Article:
Chimayó is one of the most mythologized, misunderstood—
and, some would say, maligned—places in New Mexico.
On one hand, it holds a place in popular imagination as the Lourdes of America,
a reference to the annual Good Friday pilgrimage to the Santuario de Chimayó,
a nineteenth-century church. New Mexicans and visitors from afar also celebrate
Chimayó’s weaving tradition, the potently flavorful chile grown there,
and the local restaurant, where margaritas compete with the church’s holy dirt as a tourist draw.
~ Postcard From New Mexico: Don Usner’s Chimayo
Named for the Tewa Indian word describing one of four sacred hills overlooking the verdant valley on the foothills of the Sangre De Cristos, Chimayó may be only 26 miles from Santa Fe and 52 miles from Taos, but in some ways seems further removed by time than by distance. While its aforementioned counterparts have transitioned to artsy and cosmopolitan service and tourism economies, Chimayó has had a harder time moving away from its pastoral-agricultural sustenance roots.
Where Santa Fe and Taos may be imbued with rustic sophistication and urbane trappings, Chimayó moves at a slower pace. At the end of the day, neighbors still meet at the fence for some serious “mitote” time. Close friends are referred to as “comadre” (female) and “compadre” (male), as familial a Hispanic term for endearment as there is. Land owners work together to maintain the acequias, the communal-ditch system which irrigates chile fields and apple orchards. Chimayó is certainly not a village that time has forgotten, but one which beckons for a return to better times.
That’s the Chimayó in which Roberto Cordova fondly remembers being raised as a boy and for which he named his restaurant, Casa Chimayó. Long before it was a restaurant, the nearly three-quarter century old adobe structure was a family home, the site of Roberto’s birth. Though he was born in Santa Fe, Roberto spent his formative years in Chimayó where he learned traditions and culture from a very close extended family and the values of hard work from his grandparents.
Roberto traces his familial lineage back to Zacatecas, Mexico, from where his ancestors set off with other Spanish families to found and colonize the last Spanish frontier, the villages of Northern New Mexico prefacing the Sangre De Cristos. Those settlers founded the villages of Santa Cruz, Quarteles, La Puebla, Chimayo, Rio Chiquito, Cordova, Cundiyo and Truchas, all still viable today. These pioneering families also developed and perfected the now famous Chimayó chile. Their descendants continue to plant and harvest this chile, annually surmounting Chimayó’s hot summer days, cool nights and unpredictable water availability to produce a delicious bounty.
The edifice housing Casa Chimayó has long served as a restaurant, most recently hosting Los Mayas which shuttered its doors to begin the new year of 2011. Rather than leasing to another prospective restaurant, the Cordova family decided to share their family’s culinary cultural heritage themselves by opening Casa Chimayó which launchd shortly after Los Mayas closed.
From the outside, Casa Chimayó can’t help but resemble a long familiar enclave behind adobe walls. If, however, you were familiar with Los Mayas, you’ll quickly discern the changes within the complex. The entrance is now to your immediate left as you step into the walled courtyard. The restaurant, a veritable museum, pays tribute to the community of Chimayó, honoring Roberto’s childhood home with vintage photographs and the incomparable weavings from the village. The historic Santuario de Chimayó is well represented in art works as is another aspect of the village’s proud culture–the low-rider.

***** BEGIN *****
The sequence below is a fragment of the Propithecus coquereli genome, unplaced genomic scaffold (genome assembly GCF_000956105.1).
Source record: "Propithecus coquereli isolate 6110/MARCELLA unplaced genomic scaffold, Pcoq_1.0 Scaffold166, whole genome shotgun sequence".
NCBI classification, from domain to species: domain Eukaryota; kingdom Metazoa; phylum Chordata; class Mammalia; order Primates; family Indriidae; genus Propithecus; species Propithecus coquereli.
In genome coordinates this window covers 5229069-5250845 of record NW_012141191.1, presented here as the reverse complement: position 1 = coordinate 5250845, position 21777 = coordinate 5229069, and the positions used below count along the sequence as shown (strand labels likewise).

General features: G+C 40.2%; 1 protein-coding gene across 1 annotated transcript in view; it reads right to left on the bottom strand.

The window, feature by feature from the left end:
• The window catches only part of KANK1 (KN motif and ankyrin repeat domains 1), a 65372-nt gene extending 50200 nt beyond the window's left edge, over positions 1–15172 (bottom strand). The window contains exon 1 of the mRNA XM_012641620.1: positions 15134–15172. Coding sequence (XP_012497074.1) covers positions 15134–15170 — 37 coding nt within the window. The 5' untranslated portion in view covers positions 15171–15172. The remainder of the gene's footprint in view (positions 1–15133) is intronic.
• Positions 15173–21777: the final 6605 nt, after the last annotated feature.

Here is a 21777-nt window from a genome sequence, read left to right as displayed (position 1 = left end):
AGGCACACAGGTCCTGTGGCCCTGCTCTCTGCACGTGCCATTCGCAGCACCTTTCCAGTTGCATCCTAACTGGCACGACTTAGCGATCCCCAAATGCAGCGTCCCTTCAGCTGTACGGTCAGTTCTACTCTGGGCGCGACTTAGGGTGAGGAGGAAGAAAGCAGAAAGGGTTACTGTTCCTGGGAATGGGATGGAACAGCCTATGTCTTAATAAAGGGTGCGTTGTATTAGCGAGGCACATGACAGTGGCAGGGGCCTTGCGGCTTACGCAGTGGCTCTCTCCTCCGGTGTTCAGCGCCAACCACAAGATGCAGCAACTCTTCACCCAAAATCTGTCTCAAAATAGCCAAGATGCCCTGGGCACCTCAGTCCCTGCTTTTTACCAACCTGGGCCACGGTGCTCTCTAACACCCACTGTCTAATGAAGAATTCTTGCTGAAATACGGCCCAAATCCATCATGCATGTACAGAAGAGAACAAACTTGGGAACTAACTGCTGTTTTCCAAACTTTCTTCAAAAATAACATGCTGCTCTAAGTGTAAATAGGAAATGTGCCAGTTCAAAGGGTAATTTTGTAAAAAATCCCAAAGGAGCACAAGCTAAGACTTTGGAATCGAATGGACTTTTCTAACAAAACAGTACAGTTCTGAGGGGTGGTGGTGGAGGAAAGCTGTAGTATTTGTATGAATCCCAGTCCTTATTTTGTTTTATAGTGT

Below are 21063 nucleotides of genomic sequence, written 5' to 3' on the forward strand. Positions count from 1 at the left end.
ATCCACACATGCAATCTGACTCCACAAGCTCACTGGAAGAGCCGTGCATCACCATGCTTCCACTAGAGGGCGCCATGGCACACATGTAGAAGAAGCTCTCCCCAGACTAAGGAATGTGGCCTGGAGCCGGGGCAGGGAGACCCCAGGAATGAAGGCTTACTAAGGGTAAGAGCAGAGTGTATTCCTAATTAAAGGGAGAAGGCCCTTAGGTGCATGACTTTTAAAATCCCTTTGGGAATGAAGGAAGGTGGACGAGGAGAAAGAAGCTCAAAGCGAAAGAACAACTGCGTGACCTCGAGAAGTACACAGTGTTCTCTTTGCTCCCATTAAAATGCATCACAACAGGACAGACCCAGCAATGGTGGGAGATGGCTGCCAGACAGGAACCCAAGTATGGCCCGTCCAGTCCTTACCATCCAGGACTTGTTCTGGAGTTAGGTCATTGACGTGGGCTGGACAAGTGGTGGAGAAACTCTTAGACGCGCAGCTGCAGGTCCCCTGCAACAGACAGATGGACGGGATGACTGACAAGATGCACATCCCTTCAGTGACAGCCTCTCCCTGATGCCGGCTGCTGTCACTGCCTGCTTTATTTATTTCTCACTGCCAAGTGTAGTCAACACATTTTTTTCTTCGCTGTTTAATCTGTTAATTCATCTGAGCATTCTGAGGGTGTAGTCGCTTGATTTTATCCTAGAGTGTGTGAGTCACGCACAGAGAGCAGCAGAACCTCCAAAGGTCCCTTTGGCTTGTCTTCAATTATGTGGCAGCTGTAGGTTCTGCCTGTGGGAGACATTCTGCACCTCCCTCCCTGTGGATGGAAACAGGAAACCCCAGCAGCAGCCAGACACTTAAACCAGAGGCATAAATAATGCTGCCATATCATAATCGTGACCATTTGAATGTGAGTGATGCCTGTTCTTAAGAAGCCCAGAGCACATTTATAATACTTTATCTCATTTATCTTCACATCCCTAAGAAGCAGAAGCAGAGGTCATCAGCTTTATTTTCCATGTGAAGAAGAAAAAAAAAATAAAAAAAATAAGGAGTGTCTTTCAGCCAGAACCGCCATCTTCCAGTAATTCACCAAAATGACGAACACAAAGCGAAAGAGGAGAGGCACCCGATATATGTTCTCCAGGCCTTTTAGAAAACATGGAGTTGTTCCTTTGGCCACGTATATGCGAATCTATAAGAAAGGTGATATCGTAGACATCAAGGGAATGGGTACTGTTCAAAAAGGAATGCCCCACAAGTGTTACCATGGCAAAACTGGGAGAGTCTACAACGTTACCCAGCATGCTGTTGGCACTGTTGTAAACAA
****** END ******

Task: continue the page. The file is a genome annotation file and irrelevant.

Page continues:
On October 21st, 2013, the Food Network premiered an episode of Diners, Drive-Ins and Dives entitled “Aces of Authenticity.” Casa Chimayó was one of two New Mexico restaurants showcased along with the incomparable Torinos @ Home in Albuquerque. Host Guy Fieri chronicled the restaurant’s founding after Roberto’s retirement from government when his mamasita advised him to “open up a restaurant, hire some cooks and I’ll teach them how to cook our way.” Our way is the traditional New Mexican way, the way his ancestors did it.
The menu forewarns that red or green, the chile is hot, apprising that a milder alternative is available in the “ranchero” sauce. Casa Chimayó proudly serves sun-dried red chile pods and fresh, roasted green chile that is peeled in-house. Both red and green chiles are grown and harvested by local farmers. The only item in which cumin is used is the “Mercedes Posole,” described as “prize-winning red chile, hominy and pork stew often served when celebrating life’s blessings.” You’ll find out quickly that a meal at Casa Chimayó is one of life’s blessings.
22 April 2018: Jerry Seinfeld quipped “Salsa is the number one condiment in America! You know why? People like to say salsa.” With all due respect to the comedian who eats his salsa in cars, salsa is the number one condiment in America because it’s the best condiment in America. Though most restaurants no longer offer complimentary salsa and chips, for many of us the notion of a New Mexican or Mexican meal without this dynamic duo is unthinkable. Casa Chimayo’s chips and salsa is a four dollar plus indulgence, but it’s money well spent. The salsa has a discernible bite and fresh flavors. It’s served with crispy, thick chips fashioned from fried flour tortillas. You’ll go through at least two bowlfuls of the beloved condiment before you run out of chips.
22 April 2018: As with its predecessor Los Mayas, Casa Chimayó offers chiles rellenos en nogada, which stellar food writer Lesley Tellez describes as “a living piece of Mexican history.” The dish was invented by nuns in Puebla, Mexico in 1821. Similar to how the Margherita pizza showcases the colors of the Italian flag, chiles rellenos en nogada feature the colors of the Mexican flag: a green poblano chile stuffed with sundry ingredients such as dry fruits, a creamy walnut sauce (white) atop of which pomegranate seeds (red) are tossed. Because the flag of Mexico was first unfurled at about the same time, this dish evokes patriotic fervor among Mexicans.